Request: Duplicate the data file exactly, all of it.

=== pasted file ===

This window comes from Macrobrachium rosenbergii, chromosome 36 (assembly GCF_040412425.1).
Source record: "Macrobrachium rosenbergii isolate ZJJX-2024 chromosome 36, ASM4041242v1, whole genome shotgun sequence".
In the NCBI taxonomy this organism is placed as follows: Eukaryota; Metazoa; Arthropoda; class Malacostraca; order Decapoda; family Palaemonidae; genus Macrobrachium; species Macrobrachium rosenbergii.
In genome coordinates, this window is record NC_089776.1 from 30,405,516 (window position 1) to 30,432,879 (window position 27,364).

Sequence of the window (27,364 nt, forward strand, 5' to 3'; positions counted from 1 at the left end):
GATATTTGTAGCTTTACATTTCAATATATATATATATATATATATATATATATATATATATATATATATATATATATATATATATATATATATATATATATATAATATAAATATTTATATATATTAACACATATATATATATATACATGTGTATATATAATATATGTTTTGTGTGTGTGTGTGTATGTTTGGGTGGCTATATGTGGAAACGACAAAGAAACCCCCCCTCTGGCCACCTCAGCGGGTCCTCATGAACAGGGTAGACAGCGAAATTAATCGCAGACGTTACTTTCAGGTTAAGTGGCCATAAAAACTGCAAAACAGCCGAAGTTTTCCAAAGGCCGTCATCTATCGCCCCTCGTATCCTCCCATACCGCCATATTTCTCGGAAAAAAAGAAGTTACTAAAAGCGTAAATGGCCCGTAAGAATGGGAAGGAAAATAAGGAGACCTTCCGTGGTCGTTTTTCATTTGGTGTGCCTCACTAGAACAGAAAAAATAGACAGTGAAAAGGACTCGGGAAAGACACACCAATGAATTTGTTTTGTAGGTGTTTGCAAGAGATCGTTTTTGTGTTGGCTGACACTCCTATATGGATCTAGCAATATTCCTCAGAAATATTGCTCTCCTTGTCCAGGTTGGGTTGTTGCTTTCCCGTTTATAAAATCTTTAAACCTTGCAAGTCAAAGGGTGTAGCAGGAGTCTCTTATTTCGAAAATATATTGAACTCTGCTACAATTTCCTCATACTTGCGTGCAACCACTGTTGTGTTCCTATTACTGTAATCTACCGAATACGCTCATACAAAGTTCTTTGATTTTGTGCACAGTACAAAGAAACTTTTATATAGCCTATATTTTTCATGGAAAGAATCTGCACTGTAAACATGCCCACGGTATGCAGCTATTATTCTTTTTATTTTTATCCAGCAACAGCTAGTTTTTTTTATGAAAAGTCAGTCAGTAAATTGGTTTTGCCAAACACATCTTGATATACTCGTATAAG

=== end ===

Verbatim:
This window comes from Macrobrachium rosenbergii, chromosome 36 (assembly GCF_040412425.1).
Source record: "Macrobrachium rosenbergii isolate ZJJX-2024 chromosome 36, ASM4041242v1, whole genome shotgun sequence".
In the NCBI taxonomy this organism is placed as follows: Eukaryota; Metazoa; Arthropoda; class Malacostraca; order Decapoda; family Palaemonidae; genus Macrobrachium; species Macrobrachium rosenbergii.
In genome coordinates, this window is record NC_089776.1 from 30,405,516 (window position 1) to 30,432,879 (window position 27,364).

Sequence of the window (27,364 nt, forward strand, 5' to 3'; positions counted from 1 at the left end):
GATATTTGTAGCTTTACATTTCAATATATATATATATATATATATATATATATATATATATATATATATATATATATATATATATATATATATATATATATATAATATAAATATTTATATATATTAACACATATATATATATATACATGTGTATATATAATATATGTTTTGTGTGTGTGTGTGTATGTTTGGGTGGCTATATGTGGAAACGACAAAGAAACCCCCCCTCTGGCCACCTCAGCGGGTCCTCATGAACAGGGTAGACAGCGAAATTAATCGCAGACGTTACTTTCAGGTTAAGTGGCCATAAAAACTGCAAAACAGCCGAAGTTTTCCAAAGGCCGTCATCTATCGCCCCTCGTATCCTCCCATACCGCCATATTTCTCGGAAAAAAAGAAGTTACTAAAAGCGTAAATGGCCCGTAAGAATGGGAAGGAAAATAAGGAGACCTTCCGTGGTCGTTTTTCATTTGGTGTGCCTCACTAGAACAGAAAAAATAGACAGTGAAAAGGACTCGGGAAAGACACACCAATGAATTTGTTTTGTAGGTGTTTGCAAGAGATCGTTTTTGTGTTGGCTGACACTCCTATATGGATCTAGCAATATTCCTCAGAAATATTGCTCTCCTTGTCCAGGTTGGGTTGTTGCTTTCCCGTTTATAAAATCTTTAAACCTTGCAAGTCAAAGGGTGTAGCAGGAGTCTCTTATTTCGAAAATATATTGAACTCTGCTACAATTTCCTCATACTTGCGTGCAACCACTGTTGTGTTCCTATTACTGTAATCTACCGAATACGCTCATACAAAGTTCTTTGATTTTGTGCACAGTACAAAGAAACTTTTATATAGCCTATATTTTTCATGGAAAGAATCTGCACTGTAAACATGCCCACGGTATGCAGCTATTATTCTTTTTATTTTTATCCAGCAACAGCTAGTTTTTTTTATGAAAAGTCAGTCAGTAAATTGGTTTTGCCAAACACATCTTGATATACTCGTATAAG